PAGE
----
Fencing, Fighting, Torture, Revenge: A Brief Review of Traitor's Blade
Falcio, Brasti, and Kest--Castell's three musketeers--are members of a disgraced group who were responsible for seeing that the King's Law was carried out in the duchies. The Greatcoats, now the disgraced "tatter cloaks," have been scattered following their king's death, each with a task from him.
Falcio was charged with finding some jewels called "Charoites", but he is having little luck and really only wants to fight himself to death. However, he still tries to hold up the King's Law, and finds himself caught up in political intrigues.
There were some nice twists, well-developed characters (although Falcio's self-hatred became exhausting as a topic of conversation), and vivid setting.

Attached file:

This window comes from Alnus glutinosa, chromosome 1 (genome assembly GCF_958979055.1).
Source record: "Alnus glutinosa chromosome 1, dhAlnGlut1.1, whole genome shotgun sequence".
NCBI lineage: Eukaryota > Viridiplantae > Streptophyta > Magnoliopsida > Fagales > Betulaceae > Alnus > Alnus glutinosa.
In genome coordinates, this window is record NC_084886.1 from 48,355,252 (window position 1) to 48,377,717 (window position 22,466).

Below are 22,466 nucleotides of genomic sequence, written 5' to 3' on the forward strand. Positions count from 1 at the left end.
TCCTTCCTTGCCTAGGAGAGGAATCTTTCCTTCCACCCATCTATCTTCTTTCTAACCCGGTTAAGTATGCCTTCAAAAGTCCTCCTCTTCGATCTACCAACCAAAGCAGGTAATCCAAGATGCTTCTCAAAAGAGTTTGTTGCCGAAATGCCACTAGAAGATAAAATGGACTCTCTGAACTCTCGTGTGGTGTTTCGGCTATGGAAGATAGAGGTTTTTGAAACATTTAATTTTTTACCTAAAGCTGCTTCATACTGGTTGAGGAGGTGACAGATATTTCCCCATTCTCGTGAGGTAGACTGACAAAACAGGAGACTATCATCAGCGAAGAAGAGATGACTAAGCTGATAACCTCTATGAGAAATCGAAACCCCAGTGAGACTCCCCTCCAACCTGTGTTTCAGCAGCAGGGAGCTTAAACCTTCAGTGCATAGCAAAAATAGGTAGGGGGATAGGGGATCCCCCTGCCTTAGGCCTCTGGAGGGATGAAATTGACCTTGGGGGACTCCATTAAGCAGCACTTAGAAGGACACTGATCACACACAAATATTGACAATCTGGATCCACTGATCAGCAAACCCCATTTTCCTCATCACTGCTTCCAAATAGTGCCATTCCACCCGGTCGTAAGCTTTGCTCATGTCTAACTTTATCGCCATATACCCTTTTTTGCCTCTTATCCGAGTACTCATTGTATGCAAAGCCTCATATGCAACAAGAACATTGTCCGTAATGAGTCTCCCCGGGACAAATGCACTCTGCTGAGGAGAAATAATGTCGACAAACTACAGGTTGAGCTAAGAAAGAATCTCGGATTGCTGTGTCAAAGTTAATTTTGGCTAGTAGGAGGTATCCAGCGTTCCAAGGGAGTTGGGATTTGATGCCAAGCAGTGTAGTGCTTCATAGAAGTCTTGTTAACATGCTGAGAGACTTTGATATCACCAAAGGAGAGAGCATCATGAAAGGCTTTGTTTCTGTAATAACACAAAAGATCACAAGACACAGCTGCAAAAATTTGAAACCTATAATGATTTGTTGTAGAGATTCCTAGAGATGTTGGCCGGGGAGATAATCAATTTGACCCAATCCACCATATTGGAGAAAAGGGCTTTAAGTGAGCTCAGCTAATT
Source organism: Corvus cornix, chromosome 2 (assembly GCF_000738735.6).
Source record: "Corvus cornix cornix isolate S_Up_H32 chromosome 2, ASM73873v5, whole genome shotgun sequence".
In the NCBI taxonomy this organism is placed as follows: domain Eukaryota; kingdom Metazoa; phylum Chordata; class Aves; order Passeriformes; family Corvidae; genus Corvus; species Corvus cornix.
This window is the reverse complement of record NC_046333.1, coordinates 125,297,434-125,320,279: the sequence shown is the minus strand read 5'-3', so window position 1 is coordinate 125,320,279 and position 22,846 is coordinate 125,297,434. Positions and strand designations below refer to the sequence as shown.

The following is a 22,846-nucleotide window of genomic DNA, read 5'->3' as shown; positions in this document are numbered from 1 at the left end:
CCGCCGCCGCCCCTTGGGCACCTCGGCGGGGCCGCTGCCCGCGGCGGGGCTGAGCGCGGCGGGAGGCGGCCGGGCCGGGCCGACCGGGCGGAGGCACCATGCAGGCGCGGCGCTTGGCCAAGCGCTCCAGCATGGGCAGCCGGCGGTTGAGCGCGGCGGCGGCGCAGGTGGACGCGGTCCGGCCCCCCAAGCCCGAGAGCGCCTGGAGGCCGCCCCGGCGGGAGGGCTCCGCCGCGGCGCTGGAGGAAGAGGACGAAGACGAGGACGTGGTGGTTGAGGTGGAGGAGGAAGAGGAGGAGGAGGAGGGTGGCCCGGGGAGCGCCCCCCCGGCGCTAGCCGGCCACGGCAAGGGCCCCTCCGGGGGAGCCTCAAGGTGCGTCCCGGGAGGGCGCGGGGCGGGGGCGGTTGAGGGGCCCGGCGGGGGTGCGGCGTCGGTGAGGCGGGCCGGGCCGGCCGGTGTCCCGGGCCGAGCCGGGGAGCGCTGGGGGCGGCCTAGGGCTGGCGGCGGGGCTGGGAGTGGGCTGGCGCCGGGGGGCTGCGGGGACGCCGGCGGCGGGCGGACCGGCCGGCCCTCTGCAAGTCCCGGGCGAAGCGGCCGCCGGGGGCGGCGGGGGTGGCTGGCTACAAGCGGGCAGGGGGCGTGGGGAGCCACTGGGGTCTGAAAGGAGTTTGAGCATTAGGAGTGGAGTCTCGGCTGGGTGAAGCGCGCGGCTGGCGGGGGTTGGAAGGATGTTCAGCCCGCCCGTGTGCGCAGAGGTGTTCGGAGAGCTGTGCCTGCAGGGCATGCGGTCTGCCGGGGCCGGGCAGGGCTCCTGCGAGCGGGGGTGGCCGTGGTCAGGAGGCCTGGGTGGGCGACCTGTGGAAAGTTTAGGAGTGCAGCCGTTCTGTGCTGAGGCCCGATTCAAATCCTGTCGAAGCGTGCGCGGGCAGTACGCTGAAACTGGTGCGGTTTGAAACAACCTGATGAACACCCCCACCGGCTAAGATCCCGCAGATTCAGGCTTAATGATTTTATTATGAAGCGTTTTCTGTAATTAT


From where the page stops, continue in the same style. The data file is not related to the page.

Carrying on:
There was a weird sex scene directly following Falcio's torture and escape. The two scenes were disturbingly similar--Falcio chained up, a woman trying to get into his head and turn him from his purpose--but I got the impression that was not a connection I was supposed to make. I think Castell meant for it to be a positive experience. As a result, though, I am not sure what the scene meant, why it was even included, but I felt relief instead of sadness when Falcio is left convinced he will never see her again (267).
Altogether, though, this debut novel was great! My favorite thing about this book was the fight scenes. Castell's descriptions of the action are smooth. Falcio's fights with twin rapiers, and his witty quips made otherwise dark situations humorous. The book brought to mind Alexandre Dumas's The Three Musketeers, of course, but also The Princess Bride. I would recommend Traitor's Blade for your summer reading list.